As a competitive swimmer in my youth and now a swim instructor, I dream of one day living in a tropical country and teaching local kids how to swim. I got that chance in 2015 as an English Language Fellow, a 10-month Fellowship with the Department of State that sent me to Benin.
Coming from California, I was instantly drawn to the white sand beaches but when I saw the ocean, something was amiss. The vastness was emphasized by the fact that there wasn’t a boat, kayaker or even a swimmer in sight. What I didn’t know then was that in this part of West Africa, no one swims in the ocean.
Maybe that is why the Beninese allowed the Chinese to build the Stade de l’Amitie (Friendship Stadium) back in 1982. Comprised of two 50-meter lap pools and a diving well with a 10-meter platform, a new dream was born: Benin, the Swimming Capital of West Africa. Sadly, now the derelict 10-meter platform stands as a symbol of what could have been.
Today, the “Stade” functions but the public has long since stopped going there. Still, it survives as Benin’s Olympic swimming training facility. The last few Olympics have seen Beninese swimmers compete in the 50-meter freestyle event also called the “splash and dash”.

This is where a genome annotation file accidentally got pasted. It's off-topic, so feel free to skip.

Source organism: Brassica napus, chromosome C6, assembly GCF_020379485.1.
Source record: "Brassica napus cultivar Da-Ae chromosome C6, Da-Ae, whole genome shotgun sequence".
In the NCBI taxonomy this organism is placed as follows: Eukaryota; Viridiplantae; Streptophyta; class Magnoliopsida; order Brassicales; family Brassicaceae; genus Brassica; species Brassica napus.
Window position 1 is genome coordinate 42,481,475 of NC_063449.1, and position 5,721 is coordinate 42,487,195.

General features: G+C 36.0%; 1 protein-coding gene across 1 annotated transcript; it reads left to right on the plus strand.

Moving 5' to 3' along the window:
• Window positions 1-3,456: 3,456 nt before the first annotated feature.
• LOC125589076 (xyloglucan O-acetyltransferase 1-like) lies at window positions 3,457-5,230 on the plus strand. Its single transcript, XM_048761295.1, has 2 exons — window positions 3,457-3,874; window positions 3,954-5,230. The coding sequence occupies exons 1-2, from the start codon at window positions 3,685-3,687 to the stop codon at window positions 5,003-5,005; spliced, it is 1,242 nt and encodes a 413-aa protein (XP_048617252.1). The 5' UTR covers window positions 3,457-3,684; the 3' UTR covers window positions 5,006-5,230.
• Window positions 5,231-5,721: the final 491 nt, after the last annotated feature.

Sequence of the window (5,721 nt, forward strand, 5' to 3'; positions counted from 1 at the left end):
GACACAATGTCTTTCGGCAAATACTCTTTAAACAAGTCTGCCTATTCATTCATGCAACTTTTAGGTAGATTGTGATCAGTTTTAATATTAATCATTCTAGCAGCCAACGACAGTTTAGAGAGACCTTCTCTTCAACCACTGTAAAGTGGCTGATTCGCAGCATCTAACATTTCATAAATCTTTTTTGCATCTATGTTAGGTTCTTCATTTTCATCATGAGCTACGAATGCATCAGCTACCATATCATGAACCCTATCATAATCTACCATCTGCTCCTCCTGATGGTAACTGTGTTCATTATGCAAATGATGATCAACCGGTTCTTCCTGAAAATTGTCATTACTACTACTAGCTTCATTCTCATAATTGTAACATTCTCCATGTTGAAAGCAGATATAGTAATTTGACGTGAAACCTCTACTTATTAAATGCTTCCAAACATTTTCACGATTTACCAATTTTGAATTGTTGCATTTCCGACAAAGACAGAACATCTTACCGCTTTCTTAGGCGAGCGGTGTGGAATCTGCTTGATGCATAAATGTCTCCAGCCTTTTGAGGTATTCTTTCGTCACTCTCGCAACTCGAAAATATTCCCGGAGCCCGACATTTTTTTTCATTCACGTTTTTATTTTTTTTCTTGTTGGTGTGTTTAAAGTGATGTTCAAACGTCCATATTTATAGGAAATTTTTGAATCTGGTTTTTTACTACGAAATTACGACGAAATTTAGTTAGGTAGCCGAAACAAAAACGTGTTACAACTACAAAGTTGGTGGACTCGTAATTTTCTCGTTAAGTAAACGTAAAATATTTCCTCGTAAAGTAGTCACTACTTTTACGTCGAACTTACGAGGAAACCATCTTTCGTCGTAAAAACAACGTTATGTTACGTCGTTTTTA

Narcisse Alognisso, the swim Stade’s swim coach, is a constant presence walking the decks 5 mornings a week leading this swimmers through his workouts. Two of his swimmers qualified for last year’s Olympics at Rio: Jules Bessan and Laraiba Seibou. Neither swimmer got out of their heats, but for both it was an experience of a lifetime.
There was a small flicker of hope that the Stade may be renovated when the government established the Beninese Swim Federation in 2000. However, to date, nothing has happened. But, the Federation continues to pay Narcisse’s salary which allows him to travel throughout Benin to find promising young swimmers.
The hardest part of his job is convincing the swimmer’s parents of the importance of training for the Olympics. In the harsh environment of Benin, it takes a lot to become an Olympic swimmer. One has to find time to practice when most are busy a making a living by any means necessary. Some of his swimmers have become a part of Naricisse’s family, living with him for years.
Returning to the Stade last year, I actually got to jump in the pool and swim a few laps with his team. I showed Narcisse the story that was published in the local paper. I told him by sending a swimmer to the Olympics, he is making the world a better place. He nods. When I tell him I hope that one day the club will produce a medal-winner, he laughs.
The author, Dan Airth, is from Seal Beach, California. He founded the non-profit Swim Benin to promote swimming and water safety in the West African country in 2016. Find out more information by visiting Dan’s website at [email protected] or visit his facebook page Swim Benin. You can also donate to the gofundme campaign Help Benin Swim.